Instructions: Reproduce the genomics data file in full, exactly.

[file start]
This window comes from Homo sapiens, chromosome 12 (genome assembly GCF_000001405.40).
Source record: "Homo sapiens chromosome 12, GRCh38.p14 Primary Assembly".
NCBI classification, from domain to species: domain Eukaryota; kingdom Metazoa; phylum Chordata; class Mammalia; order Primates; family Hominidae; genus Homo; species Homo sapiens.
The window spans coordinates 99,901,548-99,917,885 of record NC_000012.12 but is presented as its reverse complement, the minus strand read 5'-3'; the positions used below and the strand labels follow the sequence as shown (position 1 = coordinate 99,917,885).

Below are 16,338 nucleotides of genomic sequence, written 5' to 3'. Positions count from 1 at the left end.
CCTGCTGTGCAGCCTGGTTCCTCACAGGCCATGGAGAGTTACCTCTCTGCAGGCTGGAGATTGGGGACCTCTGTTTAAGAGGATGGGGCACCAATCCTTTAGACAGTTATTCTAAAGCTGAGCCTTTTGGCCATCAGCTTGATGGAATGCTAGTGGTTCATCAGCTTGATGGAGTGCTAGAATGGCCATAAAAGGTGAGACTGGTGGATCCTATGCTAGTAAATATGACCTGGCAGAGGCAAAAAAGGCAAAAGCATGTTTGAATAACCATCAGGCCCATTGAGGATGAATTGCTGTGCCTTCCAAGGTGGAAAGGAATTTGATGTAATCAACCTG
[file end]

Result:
This window comes from Homo sapiens, chromosome 12 (genome assembly GCF_000001405.40).
Source record: "Homo sapiens chromosome 12, GRCh38.p14 Primary Assembly".
NCBI classification, from domain to species: domain Eukaryota; kingdom Metazoa; phylum Chordata; class Mammalia; order Primates; family Hominidae; genus Homo; species Homo sapiens.
The window spans coordinates 99,901,548-99,917,885 of record NC_000012.12 but is presented as its reverse complement, the minus strand read 5'-3'; the positions used below and the strand labels follow the sequence as shown (position 1 = coordinate 99,917,885).

Below are 16,338 nucleotides of genomic sequence, written 5' to 3'. Positions count from 1 at the left end.
CCTGCTGTGCAGCCTGGTTCCTCACAGGCCATGGAGAGTTACCTCTCTGCAGGCTGGAGATTGGGGACCTCTGTTTAAGAGGATGGGGCACCAATCCTTTAGACAGTTATTCTAAAGCTGAGCCTTTTGGCCATCAGCTTGATGGAATGCTAGTGGTTCATCAGCTTGATGGAGTGCTAGAATGGCCATAAAAGGTGAGACTGGTGGATCCTATGCTAGTAAATATGACCTGGCAGAGGCAAAAAAGGCAAAAGCATGTTTGAATAACCATCAGGCCCATTGAGGATGAATTGCTGTGCCTTCCAAGGTGGAAAGGAATTTGATGTAATCAACCTG